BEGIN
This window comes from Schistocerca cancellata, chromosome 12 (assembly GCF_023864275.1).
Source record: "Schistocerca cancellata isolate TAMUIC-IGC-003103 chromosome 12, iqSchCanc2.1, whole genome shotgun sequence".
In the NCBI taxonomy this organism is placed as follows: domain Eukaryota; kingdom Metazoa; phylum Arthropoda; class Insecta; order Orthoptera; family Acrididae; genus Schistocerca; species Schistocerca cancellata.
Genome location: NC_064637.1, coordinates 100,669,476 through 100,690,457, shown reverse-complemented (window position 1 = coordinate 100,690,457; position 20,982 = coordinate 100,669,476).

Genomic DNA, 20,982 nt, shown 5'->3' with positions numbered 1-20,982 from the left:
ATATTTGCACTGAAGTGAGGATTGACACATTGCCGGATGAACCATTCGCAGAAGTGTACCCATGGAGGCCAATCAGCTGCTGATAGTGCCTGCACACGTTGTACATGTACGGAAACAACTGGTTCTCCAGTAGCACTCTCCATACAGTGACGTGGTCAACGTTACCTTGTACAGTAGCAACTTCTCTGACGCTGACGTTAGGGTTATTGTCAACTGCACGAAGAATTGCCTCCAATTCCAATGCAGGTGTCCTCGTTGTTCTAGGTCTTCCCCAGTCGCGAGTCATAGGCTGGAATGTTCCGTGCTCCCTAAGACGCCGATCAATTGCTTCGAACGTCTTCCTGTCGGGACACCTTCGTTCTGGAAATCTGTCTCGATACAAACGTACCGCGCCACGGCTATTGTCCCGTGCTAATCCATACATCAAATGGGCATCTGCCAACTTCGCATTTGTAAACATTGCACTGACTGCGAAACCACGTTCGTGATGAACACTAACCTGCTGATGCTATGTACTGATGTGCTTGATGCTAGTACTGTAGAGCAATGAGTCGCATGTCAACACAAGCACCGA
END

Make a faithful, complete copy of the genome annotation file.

This window comes from Schistocerca cancellata, chromosome 12 (assembly GCF_023864275.1).
Source record: "Schistocerca cancellata isolate TAMUIC-IGC-003103 chromosome 12, iqSchCanc2.1, whole genome shotgun sequence".
In the NCBI taxonomy this organism is placed as follows: domain Eukaryota; kingdom Metazoa; phylum Arthropoda; class Insecta; order Orthoptera; family Acrididae; genus Schistocerca; species Schistocerca cancellata.
Genome location: NC_064637.1, coordinates 100,669,476 through 100,690,457, shown reverse-complemented (window position 1 = coordinate 100,690,457; position 20,982 = coordinate 100,669,476).

Genomic DNA, 20,982 nt, shown 5'->3' with positions numbered 1-20,982 from the left:
ATATTTGCACTGAAGTGAGGATTGACACATTGCCGGATGAACCATTCGCAGAAGTGTACCCATGGAGGCCAATCAGCTGCTGATAGTGCCTGCACACGTTGTACATGTACGGAAACAACTGGTTCTCCAGTAGCACTCTCCATACAGTGACGTGGTCAACGTTACCTTGTACAGTAGCAACTTCTCTGACGCTGACGTTAGGGTTATTGTCAACTGCACGAAGAATTGCCTCCAATTCCAATGCAGGTGTCCTCGTTGTTCTAGGTCTTCCCCAGTCGCGAGTCATAGGCTGGAATGTTCCGTGCTCCCTAAGACGCCGATCAATTGCTTCGAACGTCTTCCTGTCGGGACACCTTCGTTCTGGAAATCTGTCTCGATACAAACGTACCGCGCCACGGCTATTGTCCCGTGCTAATCCATACATCAAATGGGCATCTGCCAACTTCGCATTTGTAAACATTGCACTGACTGCGAAACCACGTTCGTGATGAACACTAACCTGCTGATGCTATGTACTGATGTGCTTGATGCTAGTACTGTAGAGCAATGAGTCGCATGTCAACACAAGCACCGA